Dog In A Suitcase (And Other Love Songs)
Lyrich Hammersmith Theatre Spring 2019 and touring
Kneehigh Theatre's new show
(actually premiered elsewhere in 2015) may be enjoyed by younger audiences
and those for whom loud music, flashing lights, puppets and
familiar-sounding tunes are entertainment enough.
Those who know Kneehigh from
such previous productions as Tristan And Yseult, The Wild Bride and Brief
Encounter and love their unique ability to create engrossing narratives
and evocative stage imagery will be disappointed.
Rather than doing what they
can uniquely do better than anyone else, Kneehigh have chosen to do, not
especially brilliantly, what almost anyone else could do.
Dead Dog In A Suitcase is a
modern adaptation of John Gay's Beggars' Opera. (Yes, I know, Brecht and
Weill have already been there.)
The plot remains pretty much
the same. Dashing master criminal Macheath evades both crime boss Peachum
and police chief Lockit, but his simultaneous romances with Peachum's
daughter Polly and Lockit's daughter Lucy, along with his susceptibility
to the allure of other women, eventually bring him down.
Writer Carl Grose and
director Mike Shepherd modernise things, add a couple of new characters
and old jokes, and throw in some puppets. Composer Charles Hazlewood
writes new songs that generally parallel the originals, deliberately
magpie-ing his way through a range of styles from Gay's originals to rock,
punk, dubstep and ska.
Those more musically aware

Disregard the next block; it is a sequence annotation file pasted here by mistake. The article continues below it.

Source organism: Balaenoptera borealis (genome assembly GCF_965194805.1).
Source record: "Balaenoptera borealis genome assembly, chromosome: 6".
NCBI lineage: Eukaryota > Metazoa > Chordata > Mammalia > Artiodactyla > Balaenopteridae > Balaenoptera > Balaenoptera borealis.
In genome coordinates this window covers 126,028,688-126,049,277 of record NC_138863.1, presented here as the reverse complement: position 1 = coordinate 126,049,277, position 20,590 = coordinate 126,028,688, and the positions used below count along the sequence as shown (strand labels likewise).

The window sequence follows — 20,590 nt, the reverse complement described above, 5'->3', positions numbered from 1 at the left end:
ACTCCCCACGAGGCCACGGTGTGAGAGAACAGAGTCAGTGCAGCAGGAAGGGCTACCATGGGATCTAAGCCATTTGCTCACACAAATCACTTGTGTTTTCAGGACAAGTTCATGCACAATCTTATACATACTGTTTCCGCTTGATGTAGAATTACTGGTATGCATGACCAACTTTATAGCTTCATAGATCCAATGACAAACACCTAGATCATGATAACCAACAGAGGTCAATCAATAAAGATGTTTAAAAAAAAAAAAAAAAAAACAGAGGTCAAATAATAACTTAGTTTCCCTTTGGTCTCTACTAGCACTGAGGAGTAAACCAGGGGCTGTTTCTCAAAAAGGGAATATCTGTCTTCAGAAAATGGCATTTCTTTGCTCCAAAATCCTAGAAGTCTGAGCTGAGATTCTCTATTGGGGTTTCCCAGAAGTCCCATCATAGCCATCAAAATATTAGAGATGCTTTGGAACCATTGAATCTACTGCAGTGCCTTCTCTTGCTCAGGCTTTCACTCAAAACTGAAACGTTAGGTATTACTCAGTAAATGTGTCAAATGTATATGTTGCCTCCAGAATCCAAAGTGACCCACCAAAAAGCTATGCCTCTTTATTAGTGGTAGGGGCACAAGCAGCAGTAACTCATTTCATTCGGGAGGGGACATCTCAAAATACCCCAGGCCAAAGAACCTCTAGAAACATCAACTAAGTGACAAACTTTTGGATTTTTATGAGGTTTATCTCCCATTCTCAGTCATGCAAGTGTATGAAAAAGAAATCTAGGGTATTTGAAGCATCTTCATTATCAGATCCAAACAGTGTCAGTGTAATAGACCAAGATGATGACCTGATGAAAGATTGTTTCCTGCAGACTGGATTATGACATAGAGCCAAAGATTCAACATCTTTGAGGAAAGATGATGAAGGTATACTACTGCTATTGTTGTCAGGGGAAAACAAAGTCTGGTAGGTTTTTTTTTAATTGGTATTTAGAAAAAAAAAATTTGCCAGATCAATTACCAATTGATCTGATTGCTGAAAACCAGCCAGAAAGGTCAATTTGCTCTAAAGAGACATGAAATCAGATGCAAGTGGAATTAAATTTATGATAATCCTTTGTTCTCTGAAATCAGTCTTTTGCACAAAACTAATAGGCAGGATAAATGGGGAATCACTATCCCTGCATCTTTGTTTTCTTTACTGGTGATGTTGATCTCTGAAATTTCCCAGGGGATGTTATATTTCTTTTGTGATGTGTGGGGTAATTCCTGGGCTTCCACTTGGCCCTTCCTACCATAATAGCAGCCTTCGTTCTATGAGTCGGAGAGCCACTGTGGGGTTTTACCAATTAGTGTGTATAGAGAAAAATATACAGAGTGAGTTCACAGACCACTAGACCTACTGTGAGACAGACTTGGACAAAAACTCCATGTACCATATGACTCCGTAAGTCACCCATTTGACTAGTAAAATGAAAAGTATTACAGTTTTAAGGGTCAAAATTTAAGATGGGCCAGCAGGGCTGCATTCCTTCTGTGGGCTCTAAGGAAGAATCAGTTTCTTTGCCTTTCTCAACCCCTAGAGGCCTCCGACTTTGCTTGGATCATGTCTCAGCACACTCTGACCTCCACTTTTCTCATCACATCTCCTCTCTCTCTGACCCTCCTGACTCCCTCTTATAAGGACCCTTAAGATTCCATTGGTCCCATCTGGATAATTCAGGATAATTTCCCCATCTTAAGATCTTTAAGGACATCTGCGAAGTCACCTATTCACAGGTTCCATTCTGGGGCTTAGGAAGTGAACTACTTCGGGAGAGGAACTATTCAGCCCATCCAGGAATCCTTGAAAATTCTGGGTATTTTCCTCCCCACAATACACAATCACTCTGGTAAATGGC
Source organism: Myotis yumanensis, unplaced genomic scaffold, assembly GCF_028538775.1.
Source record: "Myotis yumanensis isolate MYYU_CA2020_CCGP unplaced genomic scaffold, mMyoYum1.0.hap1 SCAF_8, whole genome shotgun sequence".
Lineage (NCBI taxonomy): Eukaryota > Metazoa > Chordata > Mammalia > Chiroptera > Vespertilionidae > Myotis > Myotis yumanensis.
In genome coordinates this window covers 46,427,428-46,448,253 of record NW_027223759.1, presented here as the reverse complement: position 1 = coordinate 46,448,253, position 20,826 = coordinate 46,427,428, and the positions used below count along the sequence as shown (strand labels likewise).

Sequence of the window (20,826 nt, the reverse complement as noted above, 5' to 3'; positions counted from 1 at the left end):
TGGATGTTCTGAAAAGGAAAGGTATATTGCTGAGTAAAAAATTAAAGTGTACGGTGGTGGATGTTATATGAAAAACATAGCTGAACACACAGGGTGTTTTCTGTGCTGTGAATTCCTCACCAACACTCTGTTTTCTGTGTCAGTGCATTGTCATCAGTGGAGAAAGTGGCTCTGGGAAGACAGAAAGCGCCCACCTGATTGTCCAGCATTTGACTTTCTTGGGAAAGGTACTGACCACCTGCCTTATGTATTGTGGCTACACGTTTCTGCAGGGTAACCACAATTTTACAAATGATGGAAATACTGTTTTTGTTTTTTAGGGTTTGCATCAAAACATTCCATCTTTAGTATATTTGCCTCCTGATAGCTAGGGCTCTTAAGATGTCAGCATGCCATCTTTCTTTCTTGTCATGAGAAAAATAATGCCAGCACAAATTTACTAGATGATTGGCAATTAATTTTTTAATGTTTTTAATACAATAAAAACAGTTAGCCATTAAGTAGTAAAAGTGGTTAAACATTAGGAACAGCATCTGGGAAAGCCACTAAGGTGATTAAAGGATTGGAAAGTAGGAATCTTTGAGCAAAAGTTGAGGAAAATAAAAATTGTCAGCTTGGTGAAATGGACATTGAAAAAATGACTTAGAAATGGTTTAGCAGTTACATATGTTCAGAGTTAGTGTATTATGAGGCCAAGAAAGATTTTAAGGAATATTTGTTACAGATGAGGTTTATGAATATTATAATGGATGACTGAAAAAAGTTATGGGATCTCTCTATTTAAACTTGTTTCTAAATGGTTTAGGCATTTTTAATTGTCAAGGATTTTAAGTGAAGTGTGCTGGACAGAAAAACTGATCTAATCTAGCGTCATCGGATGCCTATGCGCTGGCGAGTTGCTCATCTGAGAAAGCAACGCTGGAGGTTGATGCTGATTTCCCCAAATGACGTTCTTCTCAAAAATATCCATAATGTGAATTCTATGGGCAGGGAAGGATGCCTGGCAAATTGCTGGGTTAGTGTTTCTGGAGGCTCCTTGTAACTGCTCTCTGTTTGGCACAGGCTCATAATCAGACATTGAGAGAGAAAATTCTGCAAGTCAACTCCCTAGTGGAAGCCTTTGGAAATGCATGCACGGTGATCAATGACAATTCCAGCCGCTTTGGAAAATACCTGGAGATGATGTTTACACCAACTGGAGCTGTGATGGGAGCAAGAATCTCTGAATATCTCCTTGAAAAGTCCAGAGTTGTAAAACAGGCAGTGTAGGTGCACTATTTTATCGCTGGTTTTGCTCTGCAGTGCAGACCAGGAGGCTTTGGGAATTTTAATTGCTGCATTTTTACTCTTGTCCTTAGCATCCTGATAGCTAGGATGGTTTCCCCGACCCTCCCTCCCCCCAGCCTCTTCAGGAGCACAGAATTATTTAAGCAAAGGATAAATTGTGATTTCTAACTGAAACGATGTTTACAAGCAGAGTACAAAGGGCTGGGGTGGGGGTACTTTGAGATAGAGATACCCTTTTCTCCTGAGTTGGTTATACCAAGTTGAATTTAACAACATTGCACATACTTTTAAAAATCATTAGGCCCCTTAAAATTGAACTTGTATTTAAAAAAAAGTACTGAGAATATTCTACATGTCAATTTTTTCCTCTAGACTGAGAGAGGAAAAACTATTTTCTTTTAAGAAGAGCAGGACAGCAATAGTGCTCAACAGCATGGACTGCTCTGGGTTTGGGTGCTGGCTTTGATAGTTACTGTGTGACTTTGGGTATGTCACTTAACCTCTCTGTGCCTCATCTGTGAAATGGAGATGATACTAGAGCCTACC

than I will enjoy the surprise of each new style as it appears (Even I
spotted the Madness take-off), while also responding to generic tunes and
arrangements that sound almost familiar.
Dominic Marsh brings an
attractive macho swagger to Macheath. Angela Hardie as Polly draws the
most out of a couple of the better songs (with considerable help from the
volume-pumping sound engineer) and Georgia Frost is amusing as
accident-prone criminal gofer Filch.
In a new role as the avenging
widow of one of Macheath's victims, Kneehigh veteran Patrycja Kujawska is
a strong dramatic and musical presence, but no one else in the large cast
What is particularly
disappointing to Kneehigh fans is the blandness, lack of polish and
general uninventiveness of Mike Shepherd's staging.
Yes, puppets (including the
titular dog) pop up here and there, and characters may make their
entrances down a playground slide or fireman's pole. But once they're
there, they seem unsure where to stand and what to do.
For most of the group scenes
it almost seems like director Shepherd or choreographer Etta Murfitt just
told everyone to do what they wanted, rather than structuring a stage
A running gag has several
identical suitcases carrying, variously, someone's clothes, the newly
deceased canine and loads of money, being repeatedly accidentally switched
as characters pass or bump into each other.
Such classic farce moments
require precise timing and choreography, but are here so clumsily done
that you can't always even be sure the switch happened.
It is that kind of attention
to detail – and to investing such moments with heat-stopping beauty or
emotional symbolism – that has always been Kneehigh's glory
Without it, too much of Dead Dog In A Suitcase is the ordinary production of an ordinary play by a disappointingly ordinary company.
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Review - Dead Dog In A Suitcase - Lyric Hammersmith Theatre 2019